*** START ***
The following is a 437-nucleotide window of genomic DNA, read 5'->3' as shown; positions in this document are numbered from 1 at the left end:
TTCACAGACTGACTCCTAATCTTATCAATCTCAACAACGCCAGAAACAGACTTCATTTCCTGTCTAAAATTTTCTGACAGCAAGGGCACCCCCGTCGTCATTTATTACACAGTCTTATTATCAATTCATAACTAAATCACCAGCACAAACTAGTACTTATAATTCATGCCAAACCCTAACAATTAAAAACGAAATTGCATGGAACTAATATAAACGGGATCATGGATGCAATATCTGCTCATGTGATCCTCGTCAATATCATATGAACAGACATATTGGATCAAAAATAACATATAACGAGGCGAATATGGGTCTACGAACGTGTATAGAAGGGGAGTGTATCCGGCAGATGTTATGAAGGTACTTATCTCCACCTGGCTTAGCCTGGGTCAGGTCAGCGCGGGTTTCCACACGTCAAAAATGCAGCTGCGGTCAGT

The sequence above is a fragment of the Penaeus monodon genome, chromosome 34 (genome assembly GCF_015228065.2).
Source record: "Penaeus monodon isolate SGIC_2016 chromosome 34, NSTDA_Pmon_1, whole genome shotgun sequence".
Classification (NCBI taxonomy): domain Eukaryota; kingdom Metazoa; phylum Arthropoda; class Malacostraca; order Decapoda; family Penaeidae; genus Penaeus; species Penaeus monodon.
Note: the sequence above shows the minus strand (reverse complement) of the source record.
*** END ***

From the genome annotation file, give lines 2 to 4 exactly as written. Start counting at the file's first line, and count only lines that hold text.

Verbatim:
TTCACAGACTGACTCCTAATCTTATCAATCTCAACAACGCCAGAAACAGACTTCATTTCCTGTCTAAAATTTTCTGACAGCAAGGGCACCCCCGTCGTCATTTATTACACAGTCTTATTATCAATTCATAACTAAATCACCAGCACAAACTAGTACTTATAATTCATGCCAAACCCTAACAATTAAAAACGAAATTGCATGGAACTAATATAAACGGGATCATGGATGCAATATCTGCTCATGTGATCCTCGTCAATATCATATGAACAGACATATTGGATCAAAAATAACATATAACGAGGCGAATATGGGTCTACGAACGTGTATAGAAGGGGAGTGTATCCGGCAGATGTTATGAAGGTACTTATCTCCACCTGGCTTAGCCTGGGTCAGGTCAGCGCGGGTTTCCACACGTCAAAAATGCAGCTGCGGTCAGT

The sequence above is a fragment of the Penaeus monodon genome, chromosome 34 (genome assembly GCF_015228065.2).
Source record: "Penaeus monodon isolate SGIC_2016 chromosome 34, NSTDA_Pmon_1, whole genome shotgun sequence".